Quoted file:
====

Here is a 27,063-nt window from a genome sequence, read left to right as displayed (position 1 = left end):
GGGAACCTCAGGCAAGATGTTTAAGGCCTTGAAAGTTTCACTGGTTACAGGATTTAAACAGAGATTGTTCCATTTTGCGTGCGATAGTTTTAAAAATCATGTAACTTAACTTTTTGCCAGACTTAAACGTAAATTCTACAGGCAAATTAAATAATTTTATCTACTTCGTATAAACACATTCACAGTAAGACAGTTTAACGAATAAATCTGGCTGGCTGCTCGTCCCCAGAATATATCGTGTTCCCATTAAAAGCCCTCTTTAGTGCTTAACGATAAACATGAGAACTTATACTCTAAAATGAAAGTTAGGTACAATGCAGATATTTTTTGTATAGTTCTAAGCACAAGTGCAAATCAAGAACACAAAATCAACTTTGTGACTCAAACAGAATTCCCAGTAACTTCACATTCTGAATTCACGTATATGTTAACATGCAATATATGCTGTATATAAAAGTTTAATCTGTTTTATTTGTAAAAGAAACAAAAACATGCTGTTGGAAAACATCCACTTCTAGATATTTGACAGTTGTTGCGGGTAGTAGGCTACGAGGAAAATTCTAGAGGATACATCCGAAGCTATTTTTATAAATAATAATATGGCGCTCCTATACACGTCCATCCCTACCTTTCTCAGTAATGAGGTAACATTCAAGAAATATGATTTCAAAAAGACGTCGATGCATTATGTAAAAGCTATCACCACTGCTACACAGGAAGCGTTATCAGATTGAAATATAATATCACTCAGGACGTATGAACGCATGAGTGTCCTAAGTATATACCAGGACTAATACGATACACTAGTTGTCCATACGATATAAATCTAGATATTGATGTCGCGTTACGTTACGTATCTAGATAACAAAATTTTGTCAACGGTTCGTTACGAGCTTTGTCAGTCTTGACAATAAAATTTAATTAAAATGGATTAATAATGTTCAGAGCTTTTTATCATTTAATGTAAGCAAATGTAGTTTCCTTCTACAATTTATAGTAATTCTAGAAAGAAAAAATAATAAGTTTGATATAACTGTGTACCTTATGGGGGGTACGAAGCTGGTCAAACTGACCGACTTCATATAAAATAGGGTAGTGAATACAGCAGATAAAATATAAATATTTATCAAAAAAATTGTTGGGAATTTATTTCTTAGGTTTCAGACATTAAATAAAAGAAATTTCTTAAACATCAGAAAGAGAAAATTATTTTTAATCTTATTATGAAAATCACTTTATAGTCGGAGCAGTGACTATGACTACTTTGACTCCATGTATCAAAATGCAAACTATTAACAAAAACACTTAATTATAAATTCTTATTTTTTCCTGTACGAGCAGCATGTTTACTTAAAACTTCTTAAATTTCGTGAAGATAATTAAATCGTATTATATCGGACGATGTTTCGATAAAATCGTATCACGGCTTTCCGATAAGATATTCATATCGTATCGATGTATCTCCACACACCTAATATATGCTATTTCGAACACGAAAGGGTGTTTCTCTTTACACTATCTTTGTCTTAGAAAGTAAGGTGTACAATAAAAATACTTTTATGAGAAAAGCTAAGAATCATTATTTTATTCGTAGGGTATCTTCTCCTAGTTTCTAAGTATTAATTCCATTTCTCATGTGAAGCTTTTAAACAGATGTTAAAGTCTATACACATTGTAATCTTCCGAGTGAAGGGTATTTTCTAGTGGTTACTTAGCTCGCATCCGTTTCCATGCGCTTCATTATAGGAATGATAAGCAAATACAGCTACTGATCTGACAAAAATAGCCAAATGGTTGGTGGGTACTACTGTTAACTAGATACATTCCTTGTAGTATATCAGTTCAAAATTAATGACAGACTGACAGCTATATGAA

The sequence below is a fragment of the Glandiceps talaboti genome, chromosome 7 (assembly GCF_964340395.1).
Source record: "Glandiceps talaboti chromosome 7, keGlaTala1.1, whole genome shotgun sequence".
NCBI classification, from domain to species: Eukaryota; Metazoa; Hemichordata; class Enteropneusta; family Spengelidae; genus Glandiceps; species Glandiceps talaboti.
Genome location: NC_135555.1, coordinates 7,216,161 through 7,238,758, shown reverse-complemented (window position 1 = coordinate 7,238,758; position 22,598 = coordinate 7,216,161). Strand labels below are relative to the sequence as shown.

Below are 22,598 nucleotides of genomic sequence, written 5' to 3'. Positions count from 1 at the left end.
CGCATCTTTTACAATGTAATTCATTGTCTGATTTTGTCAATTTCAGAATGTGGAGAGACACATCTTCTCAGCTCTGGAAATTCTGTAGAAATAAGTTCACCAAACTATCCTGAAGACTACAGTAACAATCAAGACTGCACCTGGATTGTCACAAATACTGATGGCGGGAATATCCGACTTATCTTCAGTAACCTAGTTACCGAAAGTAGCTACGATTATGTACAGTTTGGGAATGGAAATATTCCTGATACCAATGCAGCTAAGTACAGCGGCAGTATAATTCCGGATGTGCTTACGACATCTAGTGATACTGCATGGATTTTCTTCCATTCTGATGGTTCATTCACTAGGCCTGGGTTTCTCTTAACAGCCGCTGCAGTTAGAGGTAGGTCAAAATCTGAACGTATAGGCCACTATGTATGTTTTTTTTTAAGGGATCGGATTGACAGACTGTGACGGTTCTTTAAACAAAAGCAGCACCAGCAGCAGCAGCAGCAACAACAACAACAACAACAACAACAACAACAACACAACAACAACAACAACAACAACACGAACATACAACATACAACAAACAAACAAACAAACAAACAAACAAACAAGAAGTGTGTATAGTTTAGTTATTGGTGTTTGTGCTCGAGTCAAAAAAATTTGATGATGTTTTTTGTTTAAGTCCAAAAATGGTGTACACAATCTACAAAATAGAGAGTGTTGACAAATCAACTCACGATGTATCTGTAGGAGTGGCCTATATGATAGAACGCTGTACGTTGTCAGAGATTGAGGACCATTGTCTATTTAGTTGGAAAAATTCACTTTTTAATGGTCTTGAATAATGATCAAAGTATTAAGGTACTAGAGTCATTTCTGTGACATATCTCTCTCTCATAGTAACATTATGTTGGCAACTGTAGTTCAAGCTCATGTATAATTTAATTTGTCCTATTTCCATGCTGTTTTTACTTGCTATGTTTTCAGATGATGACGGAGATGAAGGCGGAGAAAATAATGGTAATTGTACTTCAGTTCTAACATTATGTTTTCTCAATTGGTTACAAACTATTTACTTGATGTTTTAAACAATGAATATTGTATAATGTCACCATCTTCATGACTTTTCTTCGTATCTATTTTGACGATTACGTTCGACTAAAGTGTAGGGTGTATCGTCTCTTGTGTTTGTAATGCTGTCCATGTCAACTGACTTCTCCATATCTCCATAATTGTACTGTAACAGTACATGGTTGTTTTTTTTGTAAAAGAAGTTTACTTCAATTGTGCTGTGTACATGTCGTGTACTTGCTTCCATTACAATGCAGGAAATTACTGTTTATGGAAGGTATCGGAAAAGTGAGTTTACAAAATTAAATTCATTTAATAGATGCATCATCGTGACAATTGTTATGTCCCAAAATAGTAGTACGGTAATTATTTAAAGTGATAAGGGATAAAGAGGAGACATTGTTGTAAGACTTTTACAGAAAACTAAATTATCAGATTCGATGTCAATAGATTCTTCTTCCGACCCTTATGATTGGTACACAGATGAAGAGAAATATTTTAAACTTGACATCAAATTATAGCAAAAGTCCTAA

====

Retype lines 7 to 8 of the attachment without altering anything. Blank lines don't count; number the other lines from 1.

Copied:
Below are 22,598 nucleotides of genomic sequence, written 5' to 3'. Positions count from 1 at the left end.
CGCATCTTTTACAATGTAATTCATTGTCTGATTTTGTCAATTTCAGAATGTGGAGAGACACATCTTCTCAGCTCTGGAAATTCTGTAGAAATAAGTTCACCAAACTATCCTGAAGACTACAGTAACAATCAAGACTGCACCTGGATTGTCACAAATACTGATGGCGGGAATATCCGACTTATCTTCAGTAACCTAGTTACCGAAAGTAGCTACGATTATGTACAGTTTGGGAATGGAAATATTCCTGATACCAATGCAGCTAAGTACAGCGGCAGTATAATTCCGGATGTGCTTACGACATCTAGTGATACTGCATGGATTTTCTTCCATTCTGATGGTTCATTCACTAGGCCTGGGTTTCTCTTAACAGCCGCTGCAGTTAGAGGTAGGTCAAAATCTGAACGTATAGGCCACTATGTATGTTTTTTTTTAAGGGATCGGATTGACAGACTGTGACGGTTCTTTAAACAAAAGCAGCACCAGCAGCAGCAGCAGCAACAACAACAACAACAACAACAACAACAACAACACAACAACAACAACAACAACAACACGAACATACAACATACAACAAACAAACAAACAAACAAACAAACAAACAAGAAGTGTGTATAGTTTAGTTATTGGTGTTTGTGCTCGAGTCAAAAAAATTTGATGATGTTTTTTGTTTAAGTCCAAAAATGGTGTACACAATCTACAAAATAGAGAGTGTTGACAAATCAACTCACGATGTATCTGTAGGAGTGGCCTATATGATAGAACGCTGTACGTTGTCAGAGATTGAGGACCATTGTCTATTTAGTTGGAAAAATTCACTTTTTAATGGTCTTGAATAATGATCAAAGTATTAAGGTACTAGAGTCATTTCTGTGACATATCTCTCTCTCATAGTAACATTATGTTGGCAACTGTAGTTCAAGCTCATGTATAATTTAATTTGTCCTATTTCCATGCTGTTTTTACTTGCTATGTTTTCAGATGATGACGGAGATGAAGGCGGAGAAAATAATGGTAATTGTACTTCAGTTCTAACATTATGTTTTCTCAATTGGTTACAAACTATTTACTTGATGTTTTAAACAATGAATATTGTATAATGTCACCATCTTCATGACTTTTCTTCGTATCTATTTTGACGATTACGTTCGACTAAAGTGTAGGGTGTATCGTCTCTTGTGTTTGTAATGCTGTCCATGTCAACTGACTTCTCCATATCTCCATAATTGTACTGTAACAGTACATGGTTGTTTTTTTTGTAAAAGAAGTTTACTTCAATTGTGCTGTGTACATGTCGTGTACTTGCTTCCATTACAATGCAGGAAATTACTGTTTATGGAAGGTATCGGAAAAGTGAGTTTACAAAATTAAATTCATTTAATAGATGCATCATCGTGACAATTGTTATGTCCCAAAATAGTAGTACGGTAATTATTTAAAGTGATAAGGGATAAAGAGGAGACATTGTTGTAAGACTTTTACAGAAAACTAAATTATCAGATTCGATGTCAATAGATTCTTCTTCCGACCCTTATGATTGGTACACAGATGAAGAGAAATATTTTAAACTTGACATCAAATTATAGCAAAAGTCCTAA